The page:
The Congressional Budget Office (CBO) released an analysis of the infrastructure bill that is winding its way through Capitol Hill. The Committee for a Responsible Federal Budget (CRFB) summarizes the CBO report here. CBO found that the bill would increase federal deficits, but the more important problem is that the spending itself is harmful and unneeded.
CRFB finds that the infrastructure bill would increase gross outlays by $517 billion over the coming decade, based on the CBO data. The CRFB and CBO examine the spending by activity, such as highways, transit, and broadband. But I’ve reorganized the spending into three buckets as follows:
Federal. The bill would increase spending about $101 billion on federal infrastructure, such as Amtrak and water facilities. I have argued that these and other federal assets should be privatized and self‐funded.
State‐Local. The bill would increase spending about $287 billion on state and local infrastructure, including highways, transit, airports, and local water systems. But the states can and should fund their own infrastructure, especially now that they are enjoying a gusher of revenues.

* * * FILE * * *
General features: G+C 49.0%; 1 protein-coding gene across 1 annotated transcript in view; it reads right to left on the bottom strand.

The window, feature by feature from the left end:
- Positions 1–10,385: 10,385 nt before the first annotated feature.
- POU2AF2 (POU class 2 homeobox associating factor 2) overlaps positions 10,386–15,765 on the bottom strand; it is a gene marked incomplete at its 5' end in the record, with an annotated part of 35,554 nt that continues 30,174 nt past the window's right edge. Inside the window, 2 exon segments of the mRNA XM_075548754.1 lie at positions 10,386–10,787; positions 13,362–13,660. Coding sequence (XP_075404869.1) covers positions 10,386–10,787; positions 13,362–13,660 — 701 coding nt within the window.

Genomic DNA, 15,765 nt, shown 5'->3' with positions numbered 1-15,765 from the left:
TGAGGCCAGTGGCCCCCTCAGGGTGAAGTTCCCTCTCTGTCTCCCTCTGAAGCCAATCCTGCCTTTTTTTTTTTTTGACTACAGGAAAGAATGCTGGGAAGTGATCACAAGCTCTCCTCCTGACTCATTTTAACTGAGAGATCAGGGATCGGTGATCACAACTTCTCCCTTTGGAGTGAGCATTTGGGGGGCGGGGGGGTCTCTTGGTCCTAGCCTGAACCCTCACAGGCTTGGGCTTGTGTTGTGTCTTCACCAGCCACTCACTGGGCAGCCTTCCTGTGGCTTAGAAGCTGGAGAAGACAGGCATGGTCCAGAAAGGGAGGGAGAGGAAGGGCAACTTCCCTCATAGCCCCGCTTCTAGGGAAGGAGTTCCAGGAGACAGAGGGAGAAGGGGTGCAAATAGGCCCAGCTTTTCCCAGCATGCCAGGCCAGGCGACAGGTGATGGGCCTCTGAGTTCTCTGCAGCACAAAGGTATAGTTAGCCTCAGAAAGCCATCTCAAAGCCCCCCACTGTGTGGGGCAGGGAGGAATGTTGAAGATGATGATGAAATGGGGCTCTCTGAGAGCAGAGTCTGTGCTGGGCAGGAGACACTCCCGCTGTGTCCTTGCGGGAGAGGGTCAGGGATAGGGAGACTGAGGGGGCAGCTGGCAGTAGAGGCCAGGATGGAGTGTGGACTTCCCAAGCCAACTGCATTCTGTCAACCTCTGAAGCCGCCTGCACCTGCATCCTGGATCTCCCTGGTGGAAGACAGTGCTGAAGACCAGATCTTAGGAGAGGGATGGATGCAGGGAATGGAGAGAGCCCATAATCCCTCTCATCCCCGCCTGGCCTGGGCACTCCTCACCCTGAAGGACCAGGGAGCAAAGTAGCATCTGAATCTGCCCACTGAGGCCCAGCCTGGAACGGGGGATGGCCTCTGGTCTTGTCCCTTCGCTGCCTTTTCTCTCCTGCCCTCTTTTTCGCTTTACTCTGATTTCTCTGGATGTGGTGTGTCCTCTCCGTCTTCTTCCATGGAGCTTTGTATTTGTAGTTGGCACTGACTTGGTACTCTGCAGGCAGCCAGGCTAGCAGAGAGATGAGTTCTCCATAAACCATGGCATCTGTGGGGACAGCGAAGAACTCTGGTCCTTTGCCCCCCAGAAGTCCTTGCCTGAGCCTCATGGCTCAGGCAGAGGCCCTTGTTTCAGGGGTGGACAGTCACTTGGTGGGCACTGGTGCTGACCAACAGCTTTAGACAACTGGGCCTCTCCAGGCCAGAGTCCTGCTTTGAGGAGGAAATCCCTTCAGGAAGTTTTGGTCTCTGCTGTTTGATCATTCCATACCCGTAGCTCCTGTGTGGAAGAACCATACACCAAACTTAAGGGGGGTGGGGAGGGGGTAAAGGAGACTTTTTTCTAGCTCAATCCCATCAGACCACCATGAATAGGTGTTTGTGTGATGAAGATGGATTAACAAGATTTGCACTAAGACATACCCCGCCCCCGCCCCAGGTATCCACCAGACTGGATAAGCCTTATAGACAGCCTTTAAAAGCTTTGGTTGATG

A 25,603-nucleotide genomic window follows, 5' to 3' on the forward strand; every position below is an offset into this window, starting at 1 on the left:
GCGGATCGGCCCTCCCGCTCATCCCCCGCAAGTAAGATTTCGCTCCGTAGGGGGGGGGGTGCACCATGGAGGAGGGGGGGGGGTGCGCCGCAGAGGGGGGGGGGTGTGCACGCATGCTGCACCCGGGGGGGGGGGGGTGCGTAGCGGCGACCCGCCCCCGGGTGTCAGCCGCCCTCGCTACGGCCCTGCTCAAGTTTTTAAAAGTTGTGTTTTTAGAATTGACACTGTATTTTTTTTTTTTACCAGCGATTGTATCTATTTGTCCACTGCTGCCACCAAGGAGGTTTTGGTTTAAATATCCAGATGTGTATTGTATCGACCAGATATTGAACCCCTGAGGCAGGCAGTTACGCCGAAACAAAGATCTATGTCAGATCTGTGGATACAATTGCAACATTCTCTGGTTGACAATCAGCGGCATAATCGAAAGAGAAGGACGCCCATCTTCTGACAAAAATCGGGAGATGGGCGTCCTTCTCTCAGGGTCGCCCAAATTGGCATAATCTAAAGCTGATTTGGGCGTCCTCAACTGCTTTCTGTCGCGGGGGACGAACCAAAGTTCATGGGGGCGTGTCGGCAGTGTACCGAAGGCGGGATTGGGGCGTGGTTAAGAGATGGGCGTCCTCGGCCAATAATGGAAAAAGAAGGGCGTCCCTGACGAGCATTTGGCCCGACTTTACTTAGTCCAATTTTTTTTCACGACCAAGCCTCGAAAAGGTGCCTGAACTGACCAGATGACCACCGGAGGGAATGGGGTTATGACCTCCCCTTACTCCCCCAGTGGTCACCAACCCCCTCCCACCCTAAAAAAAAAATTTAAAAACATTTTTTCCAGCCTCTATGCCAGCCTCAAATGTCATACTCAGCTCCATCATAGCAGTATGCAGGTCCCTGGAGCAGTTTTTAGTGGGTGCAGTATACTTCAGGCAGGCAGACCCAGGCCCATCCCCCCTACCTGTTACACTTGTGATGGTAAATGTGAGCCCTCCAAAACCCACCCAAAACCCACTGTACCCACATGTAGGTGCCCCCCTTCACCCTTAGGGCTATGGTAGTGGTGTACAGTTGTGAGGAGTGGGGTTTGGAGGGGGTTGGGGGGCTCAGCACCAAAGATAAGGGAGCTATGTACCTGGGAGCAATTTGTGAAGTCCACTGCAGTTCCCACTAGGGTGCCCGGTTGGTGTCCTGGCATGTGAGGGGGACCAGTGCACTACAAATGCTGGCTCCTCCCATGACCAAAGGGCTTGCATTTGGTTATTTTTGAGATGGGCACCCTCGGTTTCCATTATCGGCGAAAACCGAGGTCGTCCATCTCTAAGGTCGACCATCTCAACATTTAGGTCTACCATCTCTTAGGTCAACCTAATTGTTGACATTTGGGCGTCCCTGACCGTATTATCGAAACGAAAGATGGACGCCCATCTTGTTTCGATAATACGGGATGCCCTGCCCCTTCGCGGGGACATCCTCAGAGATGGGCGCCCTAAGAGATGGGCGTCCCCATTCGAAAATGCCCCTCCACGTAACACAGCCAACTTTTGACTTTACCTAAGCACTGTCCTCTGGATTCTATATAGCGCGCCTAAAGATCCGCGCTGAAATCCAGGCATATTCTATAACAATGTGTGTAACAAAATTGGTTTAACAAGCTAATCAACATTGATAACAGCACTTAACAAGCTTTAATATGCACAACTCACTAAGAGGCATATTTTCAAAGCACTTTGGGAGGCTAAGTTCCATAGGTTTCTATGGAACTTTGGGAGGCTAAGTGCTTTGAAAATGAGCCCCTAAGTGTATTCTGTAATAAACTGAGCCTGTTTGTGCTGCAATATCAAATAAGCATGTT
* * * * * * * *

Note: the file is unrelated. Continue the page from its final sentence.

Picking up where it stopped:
Private. The bill would increase spending about $129 billion on subsidies for businesses and individuals, including for electricity, broadband, EV charging, and renewable energy. This spending would intensify corporate lobbying and political corruption in Washington.
America would have more efficient investment and operation of infrastructure if the federal government ended subsidies to the states and private sector and all three levels of government privatized assets that could be supported by user charges.
The chart summarizes the proposed new infrastructure spending. The categorization into the three buckets is a rough first take.
Chris Edwards is the director of tax policy studies at Cato and editor of DownsizingGovernment.org. He is a top expert on federal and state tax and budget issues. Before joining Cato, Edwards was a senior economist on the congressional Joint Economic Committee, a manager with PricewaterhouseCoopers, and an economist with the Tax Foundation.